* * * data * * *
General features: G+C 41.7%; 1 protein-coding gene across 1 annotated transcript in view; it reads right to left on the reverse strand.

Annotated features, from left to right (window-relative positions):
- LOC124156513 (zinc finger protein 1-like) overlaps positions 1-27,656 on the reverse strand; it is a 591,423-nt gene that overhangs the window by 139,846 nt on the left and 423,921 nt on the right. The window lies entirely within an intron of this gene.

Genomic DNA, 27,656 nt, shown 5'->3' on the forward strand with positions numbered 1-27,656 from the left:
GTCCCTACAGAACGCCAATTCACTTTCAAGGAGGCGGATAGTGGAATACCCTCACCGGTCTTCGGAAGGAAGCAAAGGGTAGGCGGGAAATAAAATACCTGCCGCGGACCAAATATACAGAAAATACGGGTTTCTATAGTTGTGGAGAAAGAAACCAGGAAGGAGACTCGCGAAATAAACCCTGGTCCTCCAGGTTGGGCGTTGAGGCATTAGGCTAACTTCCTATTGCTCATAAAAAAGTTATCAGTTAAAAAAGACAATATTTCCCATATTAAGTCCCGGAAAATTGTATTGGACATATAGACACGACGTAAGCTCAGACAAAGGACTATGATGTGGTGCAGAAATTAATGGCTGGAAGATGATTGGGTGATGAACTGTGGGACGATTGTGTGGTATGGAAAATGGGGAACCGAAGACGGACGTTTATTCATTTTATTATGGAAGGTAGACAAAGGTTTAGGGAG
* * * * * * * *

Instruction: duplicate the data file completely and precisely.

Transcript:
General features: G+C 41.7%; 1 protein-coding gene across 1 annotated transcript in view; it reads right to left on the reverse strand.

Annotated features, from left to right (window-relative positions):
- LOC124156513 (zinc finger protein 1-like) overlaps positions 1-27,656 on the reverse strand; it is a 591,423-nt gene that overhangs the window by 139,846 nt on the left and 423,921 nt on the right. The window lies entirely within an intron of this gene.

Genomic DNA, 27,656 nt, shown 5'->3' on the forward strand with positions numbered 1-27,656 from the left:
GTCCCTACAGAACGCCAATTCACTTTCAAGGAGGCGGATAGTGGAATACCCTCACCGGTCTTCGGAAGGAAGCAAAGGGTAGGCGGGAAATAAAATACCTGCCGCGGACCAAATATACAGAAAATACGGGTTTCTATAGTTGTGGAGAAAGAAACCAGGAAGGAGACTCGCGAAATAAACCCTGGTCCTCCAGGTTGGGCGTTGAGGCATTAGGCTAACTTCCTATTGCTCATAAAAAAGTTATCAGTTAAAAAAGACAATATTTCCCATATTAAGTCCCGGAAAATTGTATTGGACATATAGACACGACGTAAGCTCAGACAAAGGACTATGATGTGGTGCAGAAATTAATGGCTGGAAGATGATTGGGTGATGAACTGTGGGACGATTGTGTGGTATGGAAAATGGGGAACCGAAGACGGACGTTTATTCATTTTATTATGGAAGGTAGACAAAGGTTTAGGGAG